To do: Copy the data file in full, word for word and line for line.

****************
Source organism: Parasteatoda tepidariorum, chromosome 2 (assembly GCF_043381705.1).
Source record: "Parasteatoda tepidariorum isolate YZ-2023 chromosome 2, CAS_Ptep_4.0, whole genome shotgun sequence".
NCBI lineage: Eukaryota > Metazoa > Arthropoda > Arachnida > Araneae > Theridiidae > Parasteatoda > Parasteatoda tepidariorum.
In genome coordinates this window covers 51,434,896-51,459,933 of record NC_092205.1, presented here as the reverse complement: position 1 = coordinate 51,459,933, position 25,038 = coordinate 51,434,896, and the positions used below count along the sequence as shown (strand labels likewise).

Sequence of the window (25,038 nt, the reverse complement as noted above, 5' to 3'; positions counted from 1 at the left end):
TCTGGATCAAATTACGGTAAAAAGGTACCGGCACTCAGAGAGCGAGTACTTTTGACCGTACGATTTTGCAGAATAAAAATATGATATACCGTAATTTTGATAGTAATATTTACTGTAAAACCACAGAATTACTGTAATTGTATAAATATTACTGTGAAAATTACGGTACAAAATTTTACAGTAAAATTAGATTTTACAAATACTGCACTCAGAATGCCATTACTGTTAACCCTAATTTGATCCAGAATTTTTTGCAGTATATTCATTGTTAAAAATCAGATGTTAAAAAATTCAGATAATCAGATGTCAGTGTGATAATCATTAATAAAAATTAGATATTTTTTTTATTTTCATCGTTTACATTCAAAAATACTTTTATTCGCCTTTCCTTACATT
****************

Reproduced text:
Source organism: Parasteatoda tepidariorum, chromosome 2 (assembly GCF_043381705.1).
Source record: "Parasteatoda tepidariorum isolate YZ-2023 chromosome 2, CAS_Ptep_4.0, whole genome shotgun sequence".
NCBI lineage: Eukaryota > Metazoa > Arthropoda > Arachnida > Araneae > Theridiidae > Parasteatoda > Parasteatoda tepidariorum.
In genome coordinates this window covers 51,434,896-51,459,933 of record NC_092205.1, presented here as the reverse complement: position 1 = coordinate 51,459,933, position 25,038 = coordinate 51,434,896, and the positions used below count along the sequence as shown (strand labels likewise).

Sequence of the window (25,038 nt, the reverse complement as noted above, 5' to 3'; positions counted from 1 at the left end):
TCTGGATCAAATTACGGTAAAAAGGTACCGGCACTCAGAGAGCGAGTACTTTTGACCGTACGATTTTGCAGAATAAAAATATGATATACCGTAATTTTGATAGTAATATTTACTGTAAAACCACAGAATTACTGTAATTGTATAAATATTACTGTGAAAATTACGGTACAAAATTTTACAGTAAAATTAGATTTTACAAATACTGCACTCAGAATGCCATTACTGTTAACCCTAATTTGATCCAGAATTTTTTGCAGTATATTCATTGTTAAAAATCAGATGTTAAAAAATTCAGATAATCAGATGTCAGTGTGATAATCATTAATAAAAATTAGATATTTTTTTTATTTTCATCGTTTACATTCAAAAATACTTTTATTCGCCTTTCCTTACATT